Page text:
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Protein in semen found to boost infectious potential of HIV

Protein in semen found to boost infectious potential of HIV

German AIDS researchers have discovered a protein common in semen that boosts the infectious potential of HIV 100,000-fold - a remarkable finding that may show how the virus can spread through sexual contact and also suggests new strategies to stop the epidemic.

If scientists can find a drug or chemical that blocks these infection-promoting proteins, it would go a long way toward development of a microbicide, a vaginal cream or gel that could protect women against AIDS.

What is catching scientists' attention is the 100,000-fold increase. "I was so surprised that I did not believe the numbers," said Dr. Frank Kirchhoff, leader of the University of Ulm laboratory that found the protein. "But we did the experiment multiple times, and the results were always the same."

Korean scientists create fluorescent cat clones

Glow-in-the-dark cat could help cut disease - Telegraph

Scientists have genetically modified three kittens so they appear fluorescent under ultra-violet light in a procedure which could help develop treatments for human genetic diseases.

A team of scientists led by Kong Il-keun at Gyeongsang National University, South Korea, cloned the cats after manipulating a gene to change their skin colour.

The fluffy white Turkish Angora cats now glow red when exposed to ultraviolet light and the scientists believe the process could be used to develop treatments for a range of genetic illnesses. The technology can also help clone endangered animals like tigers, leopards and wildcats.

December 12, 2007

Science: why don't pregnant women topple over?

Study: Why pregnant women don't topple - Yahoo! News

Answer: evolution.

WASHINGTON - Scientists think they have figured out why pregnant women don't lose their balance and topple over despite ever-growing weight up front.

Evolution provided them with slight differences from men in their lower backs and hip joints, allowing them to adjust their center of gravity, new research shows.

This elegant engineering is seen only in female humans and our immediate ancestors who walked on two feet, but not in chimps and apes, according to a study published in Thursday's journal Nature.

"That's a big load that's pulling you forward," said Liza Shapiro, an anthropology professor at the University of Texas and the only one of the study's three authors who has actually been pregnant. "You experience discomfort. Maybe it would be a lot worse if (the design changes) were not there."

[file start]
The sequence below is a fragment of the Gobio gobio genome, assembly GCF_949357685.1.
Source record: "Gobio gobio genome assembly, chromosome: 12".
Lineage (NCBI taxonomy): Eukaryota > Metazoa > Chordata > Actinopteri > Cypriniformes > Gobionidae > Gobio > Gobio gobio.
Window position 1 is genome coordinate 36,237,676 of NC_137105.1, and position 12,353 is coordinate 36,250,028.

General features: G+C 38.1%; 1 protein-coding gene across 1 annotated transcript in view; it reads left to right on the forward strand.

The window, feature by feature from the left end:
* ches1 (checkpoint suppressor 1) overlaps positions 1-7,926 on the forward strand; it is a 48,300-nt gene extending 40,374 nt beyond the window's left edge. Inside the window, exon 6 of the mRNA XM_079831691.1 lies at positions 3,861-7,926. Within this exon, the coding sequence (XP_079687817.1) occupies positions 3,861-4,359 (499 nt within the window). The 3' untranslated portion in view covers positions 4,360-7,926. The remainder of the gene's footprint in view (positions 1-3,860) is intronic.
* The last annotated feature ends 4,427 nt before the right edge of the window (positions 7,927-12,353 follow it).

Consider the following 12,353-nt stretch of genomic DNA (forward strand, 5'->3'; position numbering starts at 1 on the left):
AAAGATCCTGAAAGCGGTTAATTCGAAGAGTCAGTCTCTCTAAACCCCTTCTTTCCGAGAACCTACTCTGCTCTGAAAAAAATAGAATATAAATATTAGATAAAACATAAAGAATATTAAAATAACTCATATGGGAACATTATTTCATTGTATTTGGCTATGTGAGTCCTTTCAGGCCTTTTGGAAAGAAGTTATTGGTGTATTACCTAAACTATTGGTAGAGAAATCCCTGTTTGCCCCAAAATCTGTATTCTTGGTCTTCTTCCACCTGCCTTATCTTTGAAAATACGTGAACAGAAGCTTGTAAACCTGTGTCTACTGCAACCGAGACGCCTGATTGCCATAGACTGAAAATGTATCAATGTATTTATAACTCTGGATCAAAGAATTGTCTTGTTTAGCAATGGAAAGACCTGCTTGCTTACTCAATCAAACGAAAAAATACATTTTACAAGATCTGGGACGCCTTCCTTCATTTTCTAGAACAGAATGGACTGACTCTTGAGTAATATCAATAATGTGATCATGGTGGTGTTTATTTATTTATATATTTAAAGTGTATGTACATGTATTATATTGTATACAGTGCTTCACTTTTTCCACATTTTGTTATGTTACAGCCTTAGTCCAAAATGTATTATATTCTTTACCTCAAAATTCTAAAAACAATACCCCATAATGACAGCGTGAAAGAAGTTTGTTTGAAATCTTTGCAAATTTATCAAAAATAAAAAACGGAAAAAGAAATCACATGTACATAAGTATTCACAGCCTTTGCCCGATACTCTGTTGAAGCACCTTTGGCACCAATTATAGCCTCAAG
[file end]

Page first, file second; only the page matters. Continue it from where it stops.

Super-Precise Atomic Clocks

jwz | How Super-Precise Atomic Clocks Will Change the World...

December 07, 2007

Ha awl yoo beaches who kan spel are fukin pwnd

NYT | Tracing Business Acumen to Dyslexia\ Ironically, the dyslexic...

December 06, 2007

China caught badly faking moon photos

Moon photo mystery solved - Cosmic Log - msnbc.com

Nutshell: their photos were poor, so they photoshopped in the U.S. photos, but fucked it up and added new craters.

Some dogged sleuthing by a fellow space blogger has tracked down the truth behind the controversial first photo from China's moon orbiter.

In the week since the picture was released amid much fanfare in Beijing, there have been widespread rumors that the photo was a fake, copied from an old picture collected by a U.S. space probe.

The good news for the Chinese is that Planetary Society blogger Emily Lakdawalla's clears them of outright fakery. The bad news is, she found evidence that the photo was badly retouched for public release.

November 28, 2007

The Authentic Women's Penis Size Preference Chart

In case you're wondering how big your authentic woman's penis...

Continue reading "The Authentic Women's Penis Size Preference Chart" »

Diet may influence the sex of your baby

Diet may influence the sex of your baby - sex - 28 November 2007 - New Scientist

A mother’s diet in the run-up to conception could influence the sex of her child, suggests a study in mice. The research shows that mice given drugs to lower their blood-sugar levels produced significantly more female than male pups.

The findings lend credence to traditional beliefs that eating certain foods can influence the sex of offspring.

The conventional wisdom is that the father’s sperm is the main determinant of the sex of a child. But increasingly scientists have found hints that maternal factors might have an influence too. For example, earlier work has suggested that single mothers are more likely to give birth to daughters.